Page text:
As Bernadette battles her inner demons, she also deals with craziness from others. A mom at her daughter’s school is completely nuts, accusing Bernadette of running over her foot in her car, sneaking onto Bernadette’s property to cut out her blackberry bushes (a first step in a wildly funny confrontation that ends with no injuries but lots of property damage) and generally makes Bernadette’s daily struggles much harder with her trivial issues and overblown complaints.

Bernadette is a great character. She handles just about everything with a sense of humor and flair. Despite all her personal problems, she tries to focus on the most important aspect of her life, her daughter Bee.

Bee is incredible. She is smart, accomplished, loves to help other children at school and is excited to go to boarding school the following year. She cheers on her mother’s odd antics and humorous confrontations with full support and compassion. They’re best friends.

One day, when Bernadette’s father, an FBI agent and a psychiatrist all end up confronting her together in a complicated climax of events, Bernadette goes missing.

Bee, heartbroken but determined, sets off to find her mother, using emails, Post-Its, confidential FBI papers and her own smarts to bring her mother home.

“Where’d You Go, Bernadette” is a sweet and zany novel about a woman and the confluence of events that lead to her disappearance. Her story is funny, touching and surprising throughout.

As we watch the complicated and absurd plot unfold, we cannot help but be hopeful that Bernadette will find her way back to her family, her love of architecture and, ultimately, herself.

Saviors and Stereotypes

I don’t have anything against “Twilight.” OK, yeah, I do. I have a lot against “Twilight.” It’s not just the awful grammar, one-dimensional characters and trite dialogue, but the fact that Bella mostly seems to sit around crying and waiting for some guy to save her from violent situations as an abject gesture of love to give meaning to her life. Gross.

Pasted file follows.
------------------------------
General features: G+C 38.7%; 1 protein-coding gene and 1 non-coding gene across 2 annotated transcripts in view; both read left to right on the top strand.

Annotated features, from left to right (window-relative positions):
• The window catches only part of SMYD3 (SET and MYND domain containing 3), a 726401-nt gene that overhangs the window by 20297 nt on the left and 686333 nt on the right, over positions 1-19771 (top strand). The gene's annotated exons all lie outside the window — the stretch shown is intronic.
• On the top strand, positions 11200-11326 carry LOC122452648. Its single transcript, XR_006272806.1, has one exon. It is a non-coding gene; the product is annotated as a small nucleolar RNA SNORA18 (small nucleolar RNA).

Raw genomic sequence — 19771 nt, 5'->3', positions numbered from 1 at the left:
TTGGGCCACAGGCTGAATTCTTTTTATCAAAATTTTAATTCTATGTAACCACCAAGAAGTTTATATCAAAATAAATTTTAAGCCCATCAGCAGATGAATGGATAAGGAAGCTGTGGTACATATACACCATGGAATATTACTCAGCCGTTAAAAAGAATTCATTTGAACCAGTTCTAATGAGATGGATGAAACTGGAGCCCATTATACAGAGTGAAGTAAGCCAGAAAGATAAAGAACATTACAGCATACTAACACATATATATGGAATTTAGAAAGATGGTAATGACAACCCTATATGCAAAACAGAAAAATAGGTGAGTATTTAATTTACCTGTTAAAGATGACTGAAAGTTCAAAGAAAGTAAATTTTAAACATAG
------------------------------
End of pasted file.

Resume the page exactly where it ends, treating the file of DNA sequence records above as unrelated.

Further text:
Back when these books became popular, my friend told me to read them before I judged them. So I did. And I regret it to this day. Except for the fact that I can now judge freely, so there’s that. Huzzah.

I realize that it can be enjoyable to read a book where a young man sweeps a young lady off her feet and makes everything better; I get that. I really do. I’ve never read a hardcore romance novel, but I’m sure that’s what they do in those books (among other things).

But since “Twilight” exploded all over bookstores like a burst appendix, the young adult sections have become clad in moody black covers with white rose petals and blood-red lips. The name of those sections have sometimes morphed into teen lit and, on occasion – to my everlasting horror – paranormal romance.

(If you’ve ever seen excellent writers like John Green and Markus Zusak in a paranormal romance section simply because they write YA books, you’d be horrified, too. You might even weep a little).

The ageless adventure and love plot between a young lady and a young gentlemen is being repeatedly rehashed in a lot of teen books like “Twilight” without any originality or substance. The fact, though, is that the young lady doesn’t have to be a helpless idiot for these popular plots to work.

So when I’m asked what young adult author I would recommend for a teen or adult that loves a little fantasy and a little romance, I often suggest Tamora Pierce.

In Pierce’s “Song of the Lioness” series, Alanna secretly switches places with her brother to pursue her dream of becoming a knight. In the “Immortals” series, Daine finds out she has a knack for magic, not just hunting, archery and horses. In the “Beka Cooper” series, we follow a young lady as she trains to be a member of the Provost’s Guard, a type of police officer who keeps the peace in city streets and tracks down criminals.

Almost all of Pierce’s books feature strong female characters who are pursuing their own goals in life. Sure, these young ladies engage in romance at one point or another, but they do it while still being independent, intelligent women with their own values and aspirations. And if they end up with a guy, it’s because they fell in love with someone who is their partner, not their savior.

Pierce’s books are refreshing adventures that will make a female want to kick off those petticoats and run around in pantaloons like a self-governing, forthright modern woman.

And the best part is, these books won’t make you hit your head against the wall, weeping for our future generations of young women. Not even once.